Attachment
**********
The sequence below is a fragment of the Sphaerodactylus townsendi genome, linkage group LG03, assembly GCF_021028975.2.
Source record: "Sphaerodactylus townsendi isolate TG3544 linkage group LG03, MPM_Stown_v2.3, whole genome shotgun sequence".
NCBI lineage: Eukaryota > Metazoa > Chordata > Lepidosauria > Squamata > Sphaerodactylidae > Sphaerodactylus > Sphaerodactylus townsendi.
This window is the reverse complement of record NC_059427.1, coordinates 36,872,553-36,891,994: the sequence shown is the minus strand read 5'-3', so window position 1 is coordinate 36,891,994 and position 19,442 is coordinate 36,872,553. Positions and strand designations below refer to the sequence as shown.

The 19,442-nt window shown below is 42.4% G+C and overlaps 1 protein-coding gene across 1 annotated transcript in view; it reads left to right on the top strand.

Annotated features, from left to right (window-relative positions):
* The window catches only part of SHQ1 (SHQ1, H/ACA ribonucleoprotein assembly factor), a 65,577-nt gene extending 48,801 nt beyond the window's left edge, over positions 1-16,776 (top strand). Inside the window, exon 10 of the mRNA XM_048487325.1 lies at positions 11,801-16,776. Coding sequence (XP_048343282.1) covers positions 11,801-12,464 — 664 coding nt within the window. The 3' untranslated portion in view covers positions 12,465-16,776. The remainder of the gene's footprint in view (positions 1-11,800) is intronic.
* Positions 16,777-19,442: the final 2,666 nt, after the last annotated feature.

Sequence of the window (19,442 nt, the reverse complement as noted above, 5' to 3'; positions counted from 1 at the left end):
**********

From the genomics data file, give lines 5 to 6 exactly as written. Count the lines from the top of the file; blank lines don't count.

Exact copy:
The 19,442-nt window shown below is 42.4% G+C and overlaps 1 protein-coding gene across 1 annotated transcript in view; it reads left to right on the top strand.

Annotated features, from left to right (window-relative positions):